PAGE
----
Skip to main content
Biology LibreTexts

35.6D: Other Neurological Disorders

  • Page ID
    13888
  • LEARNING OBJECTIVES

    • Distinguish between the neurological disorders of epilepsy and stroke

    There are several other neurological disorders that cannot be easily placed into clean-cut categories. These include chronic pain conditions, cancers of the nervous system, epilepsy disorders, and stroke. Epilepsy and stroke are discussed below.

    Epilepsy

    Estimates suggest that up to three percent of people in the United States will be diagnosed with epilepsy in their lifetime. While there are several different types of epilepsy, all are characterized by recurrent seizures. Epilepsy itself can be a symptom of a brain injury, disease, or other illness. For example, people who have intellectual disability or autism spectrum disorder can experience seizures, presumably because the developmental wiring malfunctions that caused their disorders also put them at risk for epilepsy. For many patients, however, the cause of their epilepsy is never identified and is probably a combination of genetic and environmental factors. Often, seizures can be controlled with anti-convulsant medications. However, for very severe cases, patients may undergo brain surgery to remove the brain area where seizures originate.

    Stroke

    A stroke results when blood fails to reach a portion of the brain for a long enough time to cause damage. Without the oxygen supplied by blood flow, neurons in this brain region die. This neuronal death can cause many different symptoms, depending on the brain area affected, including headache, muscle weakness or paralysis, speech disturbances, sensory problems, memory loss, and confusion. Stroke is often caused by blood clots, but can also be caused by the bursting of a weak blood vessel. Strokes are extremely common; they are the third most-common cause of death in the United States. On average one person experiences a stroke every 40 seconds in the United States. Approximately 75 percent of strokes occur in people older than 65. Risk factors for stroke include high blood pressure, diabetes, high cholesterol, and a family history of stroke. Smoking doubles the risk of stroke. Treatment following a stroke can include blood pressure medication (to prevent future strokes) and (sometimes intense) physical therapy.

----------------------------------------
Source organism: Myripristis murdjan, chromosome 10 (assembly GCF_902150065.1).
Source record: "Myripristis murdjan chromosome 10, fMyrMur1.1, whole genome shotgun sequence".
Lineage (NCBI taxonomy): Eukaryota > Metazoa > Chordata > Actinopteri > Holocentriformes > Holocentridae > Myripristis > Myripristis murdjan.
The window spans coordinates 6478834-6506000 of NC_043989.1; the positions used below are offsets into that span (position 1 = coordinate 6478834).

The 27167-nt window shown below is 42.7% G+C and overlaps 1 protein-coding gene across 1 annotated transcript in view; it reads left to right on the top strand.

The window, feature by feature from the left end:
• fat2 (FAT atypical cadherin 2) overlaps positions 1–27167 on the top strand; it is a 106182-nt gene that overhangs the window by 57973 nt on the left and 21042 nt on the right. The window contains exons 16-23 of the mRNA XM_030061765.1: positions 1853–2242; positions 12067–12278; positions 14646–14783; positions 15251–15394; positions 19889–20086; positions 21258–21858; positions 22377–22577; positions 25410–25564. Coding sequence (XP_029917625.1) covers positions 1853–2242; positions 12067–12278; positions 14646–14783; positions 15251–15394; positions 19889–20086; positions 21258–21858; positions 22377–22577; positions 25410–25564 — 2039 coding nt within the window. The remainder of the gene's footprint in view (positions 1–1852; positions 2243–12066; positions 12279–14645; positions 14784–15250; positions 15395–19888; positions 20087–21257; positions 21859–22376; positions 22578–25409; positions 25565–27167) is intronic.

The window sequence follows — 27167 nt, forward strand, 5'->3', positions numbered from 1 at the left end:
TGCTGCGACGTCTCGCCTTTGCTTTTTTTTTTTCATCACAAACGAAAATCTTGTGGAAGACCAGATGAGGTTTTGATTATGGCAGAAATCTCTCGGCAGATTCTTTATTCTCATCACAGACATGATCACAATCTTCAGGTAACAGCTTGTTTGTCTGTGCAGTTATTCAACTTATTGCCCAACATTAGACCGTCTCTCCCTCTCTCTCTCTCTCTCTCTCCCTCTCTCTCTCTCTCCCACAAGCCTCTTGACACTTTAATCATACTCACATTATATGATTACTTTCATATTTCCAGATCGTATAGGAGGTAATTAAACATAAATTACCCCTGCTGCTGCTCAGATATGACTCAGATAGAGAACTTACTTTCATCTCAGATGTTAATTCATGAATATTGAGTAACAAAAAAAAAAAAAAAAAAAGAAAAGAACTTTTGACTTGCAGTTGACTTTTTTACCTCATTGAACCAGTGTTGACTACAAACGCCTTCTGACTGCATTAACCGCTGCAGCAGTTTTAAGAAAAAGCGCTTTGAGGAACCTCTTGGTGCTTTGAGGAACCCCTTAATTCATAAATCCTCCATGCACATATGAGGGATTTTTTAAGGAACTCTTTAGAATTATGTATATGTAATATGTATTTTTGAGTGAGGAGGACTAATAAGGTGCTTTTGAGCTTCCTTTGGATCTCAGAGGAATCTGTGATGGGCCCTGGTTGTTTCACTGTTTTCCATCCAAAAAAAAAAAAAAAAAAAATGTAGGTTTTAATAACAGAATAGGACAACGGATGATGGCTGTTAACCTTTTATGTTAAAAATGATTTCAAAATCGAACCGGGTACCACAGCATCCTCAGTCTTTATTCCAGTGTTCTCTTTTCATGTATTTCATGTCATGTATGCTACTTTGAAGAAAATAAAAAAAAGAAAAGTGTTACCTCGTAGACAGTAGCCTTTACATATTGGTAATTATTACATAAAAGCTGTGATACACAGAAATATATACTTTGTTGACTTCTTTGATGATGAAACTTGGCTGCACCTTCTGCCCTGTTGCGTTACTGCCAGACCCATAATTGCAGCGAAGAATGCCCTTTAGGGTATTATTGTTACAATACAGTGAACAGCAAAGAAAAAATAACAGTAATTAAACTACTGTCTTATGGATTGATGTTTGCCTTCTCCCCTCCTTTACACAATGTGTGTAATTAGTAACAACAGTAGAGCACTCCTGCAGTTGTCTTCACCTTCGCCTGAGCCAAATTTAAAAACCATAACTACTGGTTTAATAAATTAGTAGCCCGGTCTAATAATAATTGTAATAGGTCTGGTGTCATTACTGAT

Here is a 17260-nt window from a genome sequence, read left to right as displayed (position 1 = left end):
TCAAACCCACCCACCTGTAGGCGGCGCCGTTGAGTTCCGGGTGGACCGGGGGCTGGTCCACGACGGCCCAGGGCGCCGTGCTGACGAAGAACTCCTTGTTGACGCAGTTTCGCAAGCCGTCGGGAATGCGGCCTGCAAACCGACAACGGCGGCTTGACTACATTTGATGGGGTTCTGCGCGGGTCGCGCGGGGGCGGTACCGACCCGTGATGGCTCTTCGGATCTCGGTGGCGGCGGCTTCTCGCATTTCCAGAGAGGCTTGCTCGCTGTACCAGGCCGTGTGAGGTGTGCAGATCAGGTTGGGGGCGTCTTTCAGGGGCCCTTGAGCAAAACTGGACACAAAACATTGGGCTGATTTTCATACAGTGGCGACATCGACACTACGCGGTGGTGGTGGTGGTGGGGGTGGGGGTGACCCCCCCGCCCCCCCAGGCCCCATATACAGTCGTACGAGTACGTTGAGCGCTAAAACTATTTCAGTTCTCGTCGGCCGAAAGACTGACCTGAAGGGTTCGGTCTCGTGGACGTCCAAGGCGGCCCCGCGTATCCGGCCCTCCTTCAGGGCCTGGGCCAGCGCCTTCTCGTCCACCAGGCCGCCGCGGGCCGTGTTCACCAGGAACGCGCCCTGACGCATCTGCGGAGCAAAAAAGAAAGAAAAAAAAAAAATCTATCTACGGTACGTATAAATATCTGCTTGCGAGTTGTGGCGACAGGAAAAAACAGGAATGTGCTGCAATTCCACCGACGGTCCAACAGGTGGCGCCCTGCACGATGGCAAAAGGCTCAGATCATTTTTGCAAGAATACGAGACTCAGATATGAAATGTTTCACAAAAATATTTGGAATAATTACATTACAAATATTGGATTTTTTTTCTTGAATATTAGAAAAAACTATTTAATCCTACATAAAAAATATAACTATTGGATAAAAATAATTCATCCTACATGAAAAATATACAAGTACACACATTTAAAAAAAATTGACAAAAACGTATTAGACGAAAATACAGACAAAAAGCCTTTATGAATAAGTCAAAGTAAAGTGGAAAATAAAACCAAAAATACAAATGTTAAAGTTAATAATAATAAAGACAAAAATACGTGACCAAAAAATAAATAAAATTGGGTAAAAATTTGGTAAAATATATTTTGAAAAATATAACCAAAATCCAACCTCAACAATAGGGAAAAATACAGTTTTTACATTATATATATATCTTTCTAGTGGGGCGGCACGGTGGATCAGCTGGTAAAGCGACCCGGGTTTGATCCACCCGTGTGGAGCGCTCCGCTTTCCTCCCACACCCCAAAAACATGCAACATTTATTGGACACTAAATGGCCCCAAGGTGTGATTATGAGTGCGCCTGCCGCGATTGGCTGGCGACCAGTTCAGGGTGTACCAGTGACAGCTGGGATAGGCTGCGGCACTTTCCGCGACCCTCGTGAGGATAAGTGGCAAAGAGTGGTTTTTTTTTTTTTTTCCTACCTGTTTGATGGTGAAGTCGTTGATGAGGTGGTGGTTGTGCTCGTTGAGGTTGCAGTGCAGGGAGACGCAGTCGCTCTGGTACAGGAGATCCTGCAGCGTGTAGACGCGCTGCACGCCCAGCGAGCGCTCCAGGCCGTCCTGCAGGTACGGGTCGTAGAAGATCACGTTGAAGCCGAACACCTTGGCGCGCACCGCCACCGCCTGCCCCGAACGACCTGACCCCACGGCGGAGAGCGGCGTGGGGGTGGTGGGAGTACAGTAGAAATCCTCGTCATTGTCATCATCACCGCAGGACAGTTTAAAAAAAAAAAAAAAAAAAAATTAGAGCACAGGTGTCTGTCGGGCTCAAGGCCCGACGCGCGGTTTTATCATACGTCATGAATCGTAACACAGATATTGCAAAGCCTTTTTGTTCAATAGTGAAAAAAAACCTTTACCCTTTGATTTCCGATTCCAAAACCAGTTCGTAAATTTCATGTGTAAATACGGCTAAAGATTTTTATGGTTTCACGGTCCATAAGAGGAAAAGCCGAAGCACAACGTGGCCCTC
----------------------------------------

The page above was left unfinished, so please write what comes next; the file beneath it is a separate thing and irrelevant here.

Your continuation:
image

    Stroke effects on the brain: A cerebral infarction, shaded in blue, occurs after a stroke when blood fails to reach a portion of the brain long enough to cause damage. The red arrow depicts the midline shift that occurs in the brain, which is also caused by a stroke.

    Key Points

    • Although all types of epilepsy are characterized by recurrent seizures, the disorder itself can be a symptom of various factors, both genetic and environmental; the specific causes of epilepsy remain to be identified.
    • Neural death, caused by a lack of oxygen for a prolonged period of time, is the main cause of stroke.
    • Anti-convulsant medications and brain removal surgery are treatments for epilepsy, while anti-clotting medication and physical therapy are used in the treatment of stroke.
    • Anti-convulsant medications and brain removal surgery are treatments for epilepsy while anti-clotting medication and physical therapy are used in the treatment of stroke.

    Key Terms

    • epilepsy: a medical condition in which the sufferer experiences seizures (or convulsions) and blackouts
    • stroke: the loss of brain function arising when the blood supply to the brain is suddenly interrupted

    LICENSES AND ATTRIBUTIONS

    CC LICENSED CONTENT, SHARED PREVIOUSLY

    • Curation and Revision. Provided by: Boundless.com. License: CC BY-SA: Attribution-ShareAlike

    CC LICENSED CONTENT, SPECIFIC ATTRIBUTION